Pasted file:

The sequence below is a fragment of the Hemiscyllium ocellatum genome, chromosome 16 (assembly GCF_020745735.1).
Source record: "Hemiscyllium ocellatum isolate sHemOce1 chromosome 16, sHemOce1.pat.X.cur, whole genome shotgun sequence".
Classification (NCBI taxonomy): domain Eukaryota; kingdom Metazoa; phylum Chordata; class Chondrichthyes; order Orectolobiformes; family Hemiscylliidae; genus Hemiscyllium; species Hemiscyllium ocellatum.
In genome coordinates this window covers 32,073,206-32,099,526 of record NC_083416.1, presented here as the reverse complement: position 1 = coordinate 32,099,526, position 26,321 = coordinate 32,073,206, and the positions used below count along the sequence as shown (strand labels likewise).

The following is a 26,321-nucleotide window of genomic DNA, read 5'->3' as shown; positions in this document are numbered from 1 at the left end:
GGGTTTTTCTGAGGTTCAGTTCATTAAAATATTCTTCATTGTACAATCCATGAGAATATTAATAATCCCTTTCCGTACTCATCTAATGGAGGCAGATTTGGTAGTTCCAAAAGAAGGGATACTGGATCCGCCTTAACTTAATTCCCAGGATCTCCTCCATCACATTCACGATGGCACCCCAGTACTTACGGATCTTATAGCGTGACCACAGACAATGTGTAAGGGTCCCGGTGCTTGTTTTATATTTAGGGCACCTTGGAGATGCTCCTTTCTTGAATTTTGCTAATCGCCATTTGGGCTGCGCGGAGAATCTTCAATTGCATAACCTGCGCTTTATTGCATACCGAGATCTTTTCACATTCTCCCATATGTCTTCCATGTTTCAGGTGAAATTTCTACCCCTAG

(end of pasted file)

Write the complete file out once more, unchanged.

The sequence below is a fragment of the Hemiscyllium ocellatum genome, chromosome 16 (assembly GCF_020745735.1).
Source record: "Hemiscyllium ocellatum isolate sHemOce1 chromosome 16, sHemOce1.pat.X.cur, whole genome shotgun sequence".
Classification (NCBI taxonomy): domain Eukaryota; kingdom Metazoa; phylum Chordata; class Chondrichthyes; order Orectolobiformes; family Hemiscylliidae; genus Hemiscyllium; species Hemiscyllium ocellatum.
In genome coordinates this window covers 32,073,206-32,099,526 of record NC_083416.1, presented here as the reverse complement: position 1 = coordinate 32,099,526, position 26,321 = coordinate 32,073,206, and the positions used below count along the sequence as shown (strand labels likewise).

The following is a 26,321-nucleotide window of genomic DNA, read 5'->3' as shown; positions in this document are numbered from 1 at the left end:
GGGTTTTTCTGAGGTTCAGTTCATTAAAATATTCTTCATTGTACAATCCATGAGAATATTAATAATCCCTTTCCGTACTCATCTAATGGAGGCAGATTTGGTAGTTCCAAAAGAAGGGATACTGGATCCGCCTTAACTTAATTCCCAGGATCTCCTCCATCACATTCACGATGGCACCCCAGTACTTACGGATCTTATAGCGTGACCACAGACAATGTGTAAGGGTCCCGGTGCTTGTTTTATATTTAGGGCACCTTGGAGATGCTCCTTTCTTGAATTTTGCTAATCGCCATTTGGGCTGCGCGGAGAATCTTCAATTGCATAACCTGCGCTTTATTGCATACCGAGATCTTTTCACATTCTCCCATATGTCTTCCATGTTTCAGGTGAAATTTCTACCCCTAG